[IMGCAP(1)]The IRS relieved small business taxpayers earlier this year from having to file mandatory Form 3115’s to comply with the newly issued tangible property regulations. Accepting this relief under Rev. Proc. 2015-20is done merely by filing a federal tax return, leaving many accountants and tax professionals unaware of the negative consequences of doing nothing.
More importantly, many accountants and tax pros do not realize they can simply elect out of Rev. Proc. 2015-20 to extend the window of time their clients can claim missed repair deductions. This is done by filing a statement with 2014 tax returns indicating their qualifying trade or business is not applying the simplified procedure of Rev. Proc. 2015-20. Qualified small business taxpayers who accept the relief of Rev. Proc. 2015-20 automatically forfeit any opportunity to retroactively correct capitalized expenditures that should have been deducted in years prior to 2014. Small taxpayers who adopt Rev. Proc. 2015-20 cannot:
1. Claim missed repair deductions that were mistakenly capitalized in tax years prior to 2014; or
2. Claim late partial disposition deductions on building components that were retired in tax years prior to 2014.
A “small business taxpayer” for this purpose is any business with total assets of less than $10 million or less than $10 million in average annual gross receipts (from the prior three taxable years).
Somewhere in the frenzy of complying with the tangible property regulations this year, many accountants and tax professionals mistakenly think the window closes for all tax-saving opportunities. However, even though 2014 is the last year for both large and small taxpayers to claim late partial disposition deductions, this is not the case for missed repair deductions. Taxpayers who don’t file a method change to correct missed repair deductions on the 2014 return can do so on the 2015 return, as long as they do not adopt Rev. Proc. 2015-20.
[IMGCAP(2)]For example, let’s say ABC Company owns an office building. In 2011, it replaced the roof membrane with comparable material at a cost of $100,000. It capitalized the cost and began depreciating it over 39 years. Under the tangible property regulations, the cost of the new membrane could have been expensed when incurred. ABC Company can immediately expense the remaining depreciable basis of the roof membrane in any future tax year by filing Form 3115 with an IRC §481(a) adjustment. Conversely, if ABC Company adopts Rev. Proc. 2015-20, it must forever continue to depreciate the roof membrane.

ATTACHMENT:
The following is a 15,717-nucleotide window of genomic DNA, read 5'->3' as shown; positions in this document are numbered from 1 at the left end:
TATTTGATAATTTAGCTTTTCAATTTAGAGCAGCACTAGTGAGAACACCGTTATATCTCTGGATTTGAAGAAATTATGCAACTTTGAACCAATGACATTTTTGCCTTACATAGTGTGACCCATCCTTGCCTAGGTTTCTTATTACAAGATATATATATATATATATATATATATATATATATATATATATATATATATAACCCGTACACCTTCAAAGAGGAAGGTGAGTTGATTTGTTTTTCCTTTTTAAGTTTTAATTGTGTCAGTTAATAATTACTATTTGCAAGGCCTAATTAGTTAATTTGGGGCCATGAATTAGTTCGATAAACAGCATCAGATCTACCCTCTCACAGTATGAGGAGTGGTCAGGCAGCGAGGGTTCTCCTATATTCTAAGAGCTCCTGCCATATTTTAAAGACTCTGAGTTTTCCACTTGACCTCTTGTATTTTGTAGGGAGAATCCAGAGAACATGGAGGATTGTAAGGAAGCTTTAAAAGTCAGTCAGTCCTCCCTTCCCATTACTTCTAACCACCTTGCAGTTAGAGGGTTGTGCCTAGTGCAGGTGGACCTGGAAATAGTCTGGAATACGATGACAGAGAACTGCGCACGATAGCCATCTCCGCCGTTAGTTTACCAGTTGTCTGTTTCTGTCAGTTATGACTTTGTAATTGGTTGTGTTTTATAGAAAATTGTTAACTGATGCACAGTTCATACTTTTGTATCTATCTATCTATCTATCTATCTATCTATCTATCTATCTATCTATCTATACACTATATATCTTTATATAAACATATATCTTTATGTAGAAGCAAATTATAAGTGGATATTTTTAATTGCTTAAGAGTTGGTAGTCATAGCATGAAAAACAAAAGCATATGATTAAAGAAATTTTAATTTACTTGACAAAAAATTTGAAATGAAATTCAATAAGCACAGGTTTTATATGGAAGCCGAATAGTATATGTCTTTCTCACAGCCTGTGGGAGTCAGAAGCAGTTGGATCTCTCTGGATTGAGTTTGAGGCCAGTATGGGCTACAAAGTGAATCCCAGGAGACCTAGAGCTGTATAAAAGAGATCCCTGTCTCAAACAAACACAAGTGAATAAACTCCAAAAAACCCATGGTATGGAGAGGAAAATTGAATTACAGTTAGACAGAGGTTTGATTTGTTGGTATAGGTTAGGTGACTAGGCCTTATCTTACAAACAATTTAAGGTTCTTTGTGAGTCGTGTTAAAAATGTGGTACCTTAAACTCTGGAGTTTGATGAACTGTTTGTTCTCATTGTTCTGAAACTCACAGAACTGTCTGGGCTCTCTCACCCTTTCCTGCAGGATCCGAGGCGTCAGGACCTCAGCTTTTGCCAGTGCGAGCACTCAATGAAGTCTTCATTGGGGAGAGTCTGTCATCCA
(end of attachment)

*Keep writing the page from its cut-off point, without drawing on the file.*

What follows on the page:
Small business taxpayers that do not file Form 3115 related to the repair regulations with their 2014 tax return are presumed to have adopted Rev. Proc. 2015-20. As such, these taxpayers automatically forfeit any opportunity to retroactively correct expenditures that could have been expensed in years prior to 2014. Small business taxpayers that have already filed their 2014 return without a statement to elect out of 2015-20 can still file a superseded return under Administrative Procedures Relief of 301.9100-2(b) within six months from the original due date of the return.
[IMGCAP(3)]Hence, for partnerships who filed their tax returns by the original date due date of April 15, 2015, the last date to file their superseded returns is Oct. 15, 2015.
So Sum Lee is a director at KBKG and specializes in change in accounting methods and cross-border tax consulting. She has over 18 years of experience in the tax credits industry. Gian Pazzia, CCSP, is a principal with KBKG and national practice leader for cost segregation services. He has served as the president of the American Society of Cost Segregation Professionals and has held a seat on their board of directors since 2007. Alex Bagne, JD, MBA, is the director of KBKG’s Repair Regulation practice. With more than 10 years of Big Four firm experience, Alex specializes in federal tax consulting strategies that have saved his clients millions of dollars.
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